Tisha Bav: Using our eyes as well as our mouth

Tisha Bav: Using our eyes as well as our mouth

Hannah Abrams

Hannah Abrams studied in Midreshet Lindenbaum 2014-15, and is now learning in the Advanced Halakha Institute, Hilkhata, at Matan. She is also teaching in seminaries in Jerusalem.

Megillat Eicha takes us deep into the world of despair. We cry out to Hashem, with a hopeless cry:

 “Why do You forget us forever, why do You so long forsake us?” (Eicha, 5:20)

The prophet Yirmiyahu, author of Eicha, speaks from the heart. His pain and anguish give him license to ask searing questions which seem to throw our orderly world of religious faith and practice upside-down. Yirmiyahu’s example is followed by the poets who came after him. Eliezer HaKalir asks in Kinnah 13:

“Where is the promise of “so shall your offspring be”

which you assured to Avraham?…

Why, O God, do you forever reject me?

This despair is the focal theme of Tisha b’Av, which poses two jarring theological questions:

  • Why was our punishment so much greater than we seemed to deserve?
  • Did we still have a relationship with Hashem? It seems like Hashem no longer wanted a relationship with us.

To answer these questions, let us take a step back and point out a curious fact about Megillat Eicha.

Almost every perek is alphabetical, with one exception to the pattern ‒ the “פ” comes before the “ע”. The Gemara in Sanhedrin 104b quotes Rava asking this very question: why does the “פ” precede the “ע”?

The answer is that just like the meraglim, the author of eicha is speaking with his mouth (פה) before looking with his eye (עין).

What does it mean to use your mouth before you use your eyes? Rabbi Hayyim Angel teaches that the eyes represent your ability to see things in their broader perspective, to reflect on them rationally. Without the perspective that the eyes provide, the mouth is a mere conduit for your heart, for your raw emotions.

Eicha, therefore, is a book written primarily with the mouth, rather than the eyes. It takes us into the deep emotional struggle of tragedy without really trying to temper our feelings with reason.

This is the function of the haftarot surrounding Tisha b’Av. They act as our eyes, contextualizing our despair.

The first three haftarot, the haftarot of rebuke (“תלת דפורענותא”), are there to answer our first theological question – what did we do to deserve this tragedy?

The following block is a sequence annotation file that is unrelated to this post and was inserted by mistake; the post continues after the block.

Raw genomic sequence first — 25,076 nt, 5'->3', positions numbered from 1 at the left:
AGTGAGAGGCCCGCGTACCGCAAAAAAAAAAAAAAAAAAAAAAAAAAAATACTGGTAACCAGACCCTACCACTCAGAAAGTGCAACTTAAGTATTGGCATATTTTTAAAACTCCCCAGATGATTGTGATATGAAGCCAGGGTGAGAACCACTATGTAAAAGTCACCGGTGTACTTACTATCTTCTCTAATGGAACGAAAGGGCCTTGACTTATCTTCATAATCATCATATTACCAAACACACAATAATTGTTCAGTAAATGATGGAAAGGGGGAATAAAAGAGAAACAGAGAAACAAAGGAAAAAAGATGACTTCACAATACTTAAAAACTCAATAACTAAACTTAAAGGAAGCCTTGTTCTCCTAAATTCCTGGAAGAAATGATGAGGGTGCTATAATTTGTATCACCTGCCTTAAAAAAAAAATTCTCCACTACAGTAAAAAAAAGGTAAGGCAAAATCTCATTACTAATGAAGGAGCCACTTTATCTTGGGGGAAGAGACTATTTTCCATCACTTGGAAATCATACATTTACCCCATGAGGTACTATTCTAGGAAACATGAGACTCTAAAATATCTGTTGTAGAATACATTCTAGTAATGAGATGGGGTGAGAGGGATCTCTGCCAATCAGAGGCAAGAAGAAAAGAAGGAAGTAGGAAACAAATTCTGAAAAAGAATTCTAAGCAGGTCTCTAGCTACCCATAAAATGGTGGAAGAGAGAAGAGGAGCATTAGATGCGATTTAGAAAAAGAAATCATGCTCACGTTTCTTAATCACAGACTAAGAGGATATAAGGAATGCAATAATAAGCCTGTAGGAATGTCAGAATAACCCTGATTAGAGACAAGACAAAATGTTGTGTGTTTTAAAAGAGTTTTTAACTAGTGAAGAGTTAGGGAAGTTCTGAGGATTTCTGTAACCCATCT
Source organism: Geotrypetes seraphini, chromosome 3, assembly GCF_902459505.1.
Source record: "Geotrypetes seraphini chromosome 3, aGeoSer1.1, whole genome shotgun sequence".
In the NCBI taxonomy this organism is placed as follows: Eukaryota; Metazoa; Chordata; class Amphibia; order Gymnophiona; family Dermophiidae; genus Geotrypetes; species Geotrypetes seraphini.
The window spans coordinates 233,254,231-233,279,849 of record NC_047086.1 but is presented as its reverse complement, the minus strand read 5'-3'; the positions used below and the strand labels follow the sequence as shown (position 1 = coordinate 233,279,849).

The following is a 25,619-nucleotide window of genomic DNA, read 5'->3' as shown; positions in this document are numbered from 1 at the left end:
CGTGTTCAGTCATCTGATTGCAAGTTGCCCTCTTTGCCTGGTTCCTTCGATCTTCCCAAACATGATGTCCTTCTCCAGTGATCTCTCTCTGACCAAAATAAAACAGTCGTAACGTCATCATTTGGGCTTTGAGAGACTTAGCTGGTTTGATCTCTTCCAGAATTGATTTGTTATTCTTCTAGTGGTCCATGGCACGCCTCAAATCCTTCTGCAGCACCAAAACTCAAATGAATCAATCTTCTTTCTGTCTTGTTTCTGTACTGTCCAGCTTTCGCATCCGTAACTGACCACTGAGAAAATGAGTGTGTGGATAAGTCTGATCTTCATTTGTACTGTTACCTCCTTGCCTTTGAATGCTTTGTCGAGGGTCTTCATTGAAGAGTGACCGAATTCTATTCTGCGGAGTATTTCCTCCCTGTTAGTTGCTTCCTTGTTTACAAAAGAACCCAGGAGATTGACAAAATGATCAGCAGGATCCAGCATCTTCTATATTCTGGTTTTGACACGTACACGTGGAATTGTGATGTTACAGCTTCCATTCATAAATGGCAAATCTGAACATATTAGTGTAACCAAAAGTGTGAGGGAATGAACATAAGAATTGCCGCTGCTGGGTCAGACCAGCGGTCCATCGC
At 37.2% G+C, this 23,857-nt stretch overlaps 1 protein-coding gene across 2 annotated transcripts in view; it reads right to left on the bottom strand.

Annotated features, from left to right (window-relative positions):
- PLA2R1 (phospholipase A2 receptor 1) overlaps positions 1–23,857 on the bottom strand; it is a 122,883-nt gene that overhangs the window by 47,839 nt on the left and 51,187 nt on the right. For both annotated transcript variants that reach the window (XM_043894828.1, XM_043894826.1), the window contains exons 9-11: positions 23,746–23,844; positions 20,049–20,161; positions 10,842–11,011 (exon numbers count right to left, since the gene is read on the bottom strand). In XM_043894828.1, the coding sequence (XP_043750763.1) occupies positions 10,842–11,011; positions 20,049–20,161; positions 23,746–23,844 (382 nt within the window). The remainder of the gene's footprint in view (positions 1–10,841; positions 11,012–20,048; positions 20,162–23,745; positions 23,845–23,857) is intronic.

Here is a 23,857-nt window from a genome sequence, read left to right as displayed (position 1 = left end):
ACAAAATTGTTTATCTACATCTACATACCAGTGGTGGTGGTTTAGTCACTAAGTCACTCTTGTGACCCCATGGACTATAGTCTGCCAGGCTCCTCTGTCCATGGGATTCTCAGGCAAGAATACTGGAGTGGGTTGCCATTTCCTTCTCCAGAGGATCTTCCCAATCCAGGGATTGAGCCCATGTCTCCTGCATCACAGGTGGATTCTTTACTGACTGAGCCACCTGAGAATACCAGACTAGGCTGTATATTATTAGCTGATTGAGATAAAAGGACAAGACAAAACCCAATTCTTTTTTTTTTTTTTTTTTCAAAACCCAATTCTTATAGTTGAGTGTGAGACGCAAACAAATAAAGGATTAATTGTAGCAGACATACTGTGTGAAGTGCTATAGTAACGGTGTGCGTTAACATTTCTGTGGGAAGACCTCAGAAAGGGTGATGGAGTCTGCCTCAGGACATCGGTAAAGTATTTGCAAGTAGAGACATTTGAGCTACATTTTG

They focus on the sins of Bnei Yisrael leading up to the churban. In the haftorah called “Chazon,” Yeshayahu focuses on the clear justice behind sin and punishment:

:יט) אִם תֹּאב֖וּ וּשְׁמַעְתֶּ֑ם ט֥וּב הָאָ֖רֶץ תֹּאכֵֽלוּ

:כ) וְאִם תְּמָֽאֲנ֖וּ וּמְרִיתֶ֑ם חֶ֣רֶב תְּאֻכְּל֔וּ כִּ֛י פִּ֥י ה’ דִּבֵּֽר

:כא) אֵיכָה֙ הָֽיְתָ֣ה לְזוֹנָ֔ה קִרְיָ֖ה נֶֽאֱמָנָ֑ה מְלֵֽאֲתִ֣י מִשְׁפָּ֔ט צֶ֛דֶק יָלִ֥ין בָּ֖הּ וְעַתָּ֥ה מְרַצְּחִֽים

19) If you be willing and obey, you shall eat the best of the land

20) But if you refuse and rebel, you shall be devoured by the sword, for the mouth of the Lord spoke.    

21) How has she become a harlot? A faithful city, full of justice, in which righteousness would lodge. Now there are murderers.

Here, the word “eichah” is not directed at Hashem, as it is in Megillat Eicha, asking Him how he could punish us so severely.

Here, it is turned against the Jewish people – how could you sin against Hashem? How could you contaminate the beautiful city of Yerushalayim with your crimes?

The haftorah emphasises the divine justice of the relationship between sin and punishment in a logical, rational way. If you sin, you will be punished.

The seven haftarot after Tisha b’Av, the haftarot of consolation (“שבע דנחמתא”), are there to answer our second theological question – did Hashem really desert us?

These haftarot give us a framework for understanding our relationship with Hashem even after experiencing such a tragedy.

The Abudraham frames these haftarot as a conversation between Bnei Yisrael and Hashem, taking as his starting point the first lines of each of the haftarot.

Hashem begins with the words “נחמו נחמו עמי,” “comfort, comfort my people.”

Bnei Yisrael respond with “‘ותאמר ציון עזבני ה,” “and Zion says, Hashem has abandoned me.” Bnei Yisrael need more to convince them that Hashem is really still with them.

There follow the next four haftarot in which Hashem persuades Bnei Yisrael that He really is there to be reconciled with them.

Finally, Bnei Yisrael respond, “שוש אשיש בה” “I will greatly rejoice in Hashem.” They have reunited with Hashem and have something to celebrate!

This rebuilding of a relationship is not easy; it is a long process. However with patience and understanding, we can return to Hashem and more than that, realise that He was always there for us.

We take the relatively serious step of separating the haftorah from the theme of the parshah for 10 consecutive weeks. Why?

We need space to use our eyes, to experience the tragedy of Tisha b’Av in perspective. Although these haftarot should not take away from our feelings of despair and grief on the day of Tisha b’Av itself, they will help us to recover our relationship with Hashem after Tisha b’Av has passed.

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